) will each direct two hours of the eight-part miniseries.
Van Sant is helming part one (hours one and two); Rees is set for parts two and three (hours three and four); Schlamme is directing parts four and five (hours five and six); and Black is set for parts six and seven (hours seven and eight).
[on 'The NIght Of] In my perspective, the show has very little to do with the subject of race, and everything to do with class. In this country, you can unfortunately literally get away with murder if you have enough political background behind you.
I've come to realize that the race thing is a smoke screen.
chronicles the personal and political struggles, setbacks and triumphs of a diverse family of LGBT men and women who helped pioneer one of the last legs of the U. civil rights movement, from its turbulent infancy in the 20th century to the once-unfathomable successes of today.
) will co-star as African-American community organizer Ken Jones, while newcomer Ivory Aquino will portray the role of transgender activist Cecilia Chung.
Williams moved to the neighborhood three years ago and comes to this park frequently in order to “be with Michael and reflect on the day’s events.
Just decompress.” Whenever Williams refers to “Michael,” it sounds like he’s talking about someone else.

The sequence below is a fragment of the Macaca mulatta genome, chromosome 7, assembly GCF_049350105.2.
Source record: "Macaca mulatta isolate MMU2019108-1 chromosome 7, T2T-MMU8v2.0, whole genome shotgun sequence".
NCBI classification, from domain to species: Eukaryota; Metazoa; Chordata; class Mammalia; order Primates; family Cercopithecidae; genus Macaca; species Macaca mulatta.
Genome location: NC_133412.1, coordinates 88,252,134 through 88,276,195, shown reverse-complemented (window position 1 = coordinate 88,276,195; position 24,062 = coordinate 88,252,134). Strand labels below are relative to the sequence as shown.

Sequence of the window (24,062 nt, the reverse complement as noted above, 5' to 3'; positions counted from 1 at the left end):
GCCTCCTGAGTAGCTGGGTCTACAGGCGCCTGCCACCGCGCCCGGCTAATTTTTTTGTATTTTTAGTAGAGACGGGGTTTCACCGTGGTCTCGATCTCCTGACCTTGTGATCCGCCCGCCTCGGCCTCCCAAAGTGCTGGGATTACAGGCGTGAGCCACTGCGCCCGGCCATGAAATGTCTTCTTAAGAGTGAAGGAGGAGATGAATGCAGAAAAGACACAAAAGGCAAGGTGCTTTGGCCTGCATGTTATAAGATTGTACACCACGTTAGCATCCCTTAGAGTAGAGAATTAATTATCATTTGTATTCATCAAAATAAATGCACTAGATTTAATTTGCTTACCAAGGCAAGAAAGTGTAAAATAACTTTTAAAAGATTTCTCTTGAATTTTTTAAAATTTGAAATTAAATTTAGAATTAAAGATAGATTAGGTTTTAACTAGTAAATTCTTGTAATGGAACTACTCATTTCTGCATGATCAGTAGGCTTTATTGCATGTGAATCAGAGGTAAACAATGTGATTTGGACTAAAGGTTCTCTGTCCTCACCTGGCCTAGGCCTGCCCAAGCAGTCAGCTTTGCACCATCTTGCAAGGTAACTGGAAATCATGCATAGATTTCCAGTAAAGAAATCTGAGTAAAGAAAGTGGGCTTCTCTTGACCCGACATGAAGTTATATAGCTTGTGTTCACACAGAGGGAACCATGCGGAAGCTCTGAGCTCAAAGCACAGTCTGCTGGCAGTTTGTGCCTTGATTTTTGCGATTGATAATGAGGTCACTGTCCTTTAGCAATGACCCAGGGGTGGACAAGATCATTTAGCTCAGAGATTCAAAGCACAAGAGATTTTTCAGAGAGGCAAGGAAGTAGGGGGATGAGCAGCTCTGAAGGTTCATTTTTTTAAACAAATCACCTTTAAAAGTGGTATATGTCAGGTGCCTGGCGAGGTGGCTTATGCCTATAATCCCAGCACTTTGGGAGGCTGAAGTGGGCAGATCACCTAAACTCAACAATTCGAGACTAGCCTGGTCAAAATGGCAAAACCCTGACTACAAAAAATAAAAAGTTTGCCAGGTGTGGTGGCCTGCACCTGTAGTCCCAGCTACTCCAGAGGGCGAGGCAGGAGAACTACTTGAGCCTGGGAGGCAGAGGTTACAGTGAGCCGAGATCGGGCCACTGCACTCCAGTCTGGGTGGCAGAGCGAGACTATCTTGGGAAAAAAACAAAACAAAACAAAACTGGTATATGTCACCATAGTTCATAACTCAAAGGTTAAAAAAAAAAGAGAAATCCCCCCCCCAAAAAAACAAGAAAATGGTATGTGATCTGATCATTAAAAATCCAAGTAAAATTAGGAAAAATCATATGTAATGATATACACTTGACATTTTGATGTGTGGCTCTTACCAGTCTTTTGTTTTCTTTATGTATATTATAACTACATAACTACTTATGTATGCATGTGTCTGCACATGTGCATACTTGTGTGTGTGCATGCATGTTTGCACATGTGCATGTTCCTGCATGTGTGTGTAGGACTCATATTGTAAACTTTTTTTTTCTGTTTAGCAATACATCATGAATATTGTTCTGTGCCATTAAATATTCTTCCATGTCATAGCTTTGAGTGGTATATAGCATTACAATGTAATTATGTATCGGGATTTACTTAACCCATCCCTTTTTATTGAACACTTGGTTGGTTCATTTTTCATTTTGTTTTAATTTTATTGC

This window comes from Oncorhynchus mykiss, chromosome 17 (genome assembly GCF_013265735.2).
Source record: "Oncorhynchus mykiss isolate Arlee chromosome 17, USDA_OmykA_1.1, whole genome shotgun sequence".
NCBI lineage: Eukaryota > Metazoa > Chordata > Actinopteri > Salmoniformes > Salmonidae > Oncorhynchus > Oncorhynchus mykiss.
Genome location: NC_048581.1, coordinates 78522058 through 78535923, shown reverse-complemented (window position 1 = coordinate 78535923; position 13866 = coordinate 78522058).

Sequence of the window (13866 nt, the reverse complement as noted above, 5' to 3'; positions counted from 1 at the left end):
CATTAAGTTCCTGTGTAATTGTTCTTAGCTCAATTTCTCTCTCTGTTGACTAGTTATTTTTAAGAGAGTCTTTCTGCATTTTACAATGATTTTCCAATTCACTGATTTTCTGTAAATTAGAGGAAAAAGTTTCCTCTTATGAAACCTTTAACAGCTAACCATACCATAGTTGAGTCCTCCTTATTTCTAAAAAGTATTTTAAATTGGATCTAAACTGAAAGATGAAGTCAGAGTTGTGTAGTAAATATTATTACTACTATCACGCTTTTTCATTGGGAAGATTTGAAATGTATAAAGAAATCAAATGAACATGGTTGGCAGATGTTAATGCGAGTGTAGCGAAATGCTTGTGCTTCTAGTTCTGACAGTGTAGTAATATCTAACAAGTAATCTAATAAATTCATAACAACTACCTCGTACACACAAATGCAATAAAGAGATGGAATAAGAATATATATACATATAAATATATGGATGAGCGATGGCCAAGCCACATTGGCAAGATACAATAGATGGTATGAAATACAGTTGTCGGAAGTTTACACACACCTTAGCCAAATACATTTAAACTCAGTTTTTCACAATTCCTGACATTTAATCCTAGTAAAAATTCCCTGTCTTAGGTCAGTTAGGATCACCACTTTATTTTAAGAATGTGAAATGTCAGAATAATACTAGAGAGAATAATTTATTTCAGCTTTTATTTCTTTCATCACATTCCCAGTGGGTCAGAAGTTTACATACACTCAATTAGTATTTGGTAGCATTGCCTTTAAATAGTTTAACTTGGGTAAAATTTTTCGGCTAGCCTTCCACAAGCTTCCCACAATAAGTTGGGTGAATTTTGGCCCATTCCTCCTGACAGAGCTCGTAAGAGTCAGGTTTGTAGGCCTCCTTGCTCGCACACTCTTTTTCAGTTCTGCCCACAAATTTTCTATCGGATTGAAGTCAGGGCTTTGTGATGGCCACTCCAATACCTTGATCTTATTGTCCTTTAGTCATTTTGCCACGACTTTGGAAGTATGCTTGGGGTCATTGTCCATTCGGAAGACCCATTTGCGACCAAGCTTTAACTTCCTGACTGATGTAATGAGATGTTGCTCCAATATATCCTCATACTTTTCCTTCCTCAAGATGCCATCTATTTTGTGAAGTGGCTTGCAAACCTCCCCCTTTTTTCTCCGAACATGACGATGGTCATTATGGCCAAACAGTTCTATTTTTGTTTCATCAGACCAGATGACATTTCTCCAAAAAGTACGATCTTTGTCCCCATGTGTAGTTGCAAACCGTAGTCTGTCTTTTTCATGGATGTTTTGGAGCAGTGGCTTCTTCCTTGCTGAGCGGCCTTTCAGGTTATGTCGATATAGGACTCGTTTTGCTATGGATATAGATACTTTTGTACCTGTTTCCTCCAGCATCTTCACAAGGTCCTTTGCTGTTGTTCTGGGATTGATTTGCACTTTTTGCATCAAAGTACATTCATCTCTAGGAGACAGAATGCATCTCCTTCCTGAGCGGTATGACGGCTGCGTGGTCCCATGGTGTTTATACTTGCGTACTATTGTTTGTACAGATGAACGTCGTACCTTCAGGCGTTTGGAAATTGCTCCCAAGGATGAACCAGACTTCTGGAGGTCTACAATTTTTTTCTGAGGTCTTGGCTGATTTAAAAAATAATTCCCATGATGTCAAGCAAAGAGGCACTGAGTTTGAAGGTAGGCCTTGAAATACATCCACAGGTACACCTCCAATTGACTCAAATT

“I mean, I danced to house music.” On a series that explored the similarities between the courthouse and the code of the streets, precinct tedium and gang bureaucracy, Omar stood alone. “He was a stand-up dude,” Williams adds as we walk to Osteria Il Paiolo, one of his neighborhood favorites. I was pulling from a lot of personal experiences, a lot of pain.“When the character died, I didn’t know how to let it go.When people screamed ‘Omar’ in the street, it sounded better to me than when they were screaming ‘Mike.’ I think what people need to realize is that I had to mourn that character just like everybody else.” On his last day as Omar, he sat alone in his trailer, staring at his gunshot wound in the mirror. I didn’t know who Mike was.” Had it not been for Boardwalk and his return to Brooklyn, Williams might never have discovered where Omar ended and Mike began.He was in talks for Quentin Tarantino’s Django Unchained, but it conflicted with his current gig on HBO’s Prohibition-era drama Boardwalk Empire, on which he portrays Albert “Chalky” White, the leader of Atlantic City’s African-American community.During his guest run last fall on the meta-mad sitcom Community, he played Marshall Kane, a humorless, prison-tested biology professor given to quoting … (“A man’s gotta have a code.”) Perhaps the least Omar-esque thing he’s done was this year’s “The Wire: The Musical,” a Funny or Die video in which he reprised his signature role — only a singing, dancing (but still shotgun-wielding) version of it.The 45-year-old Brooklyn native is best known for his portrayal of Omar Little, on The Wire, a series that wasn’t so much adored as it was studied, memorized, and proselytized on behalf of.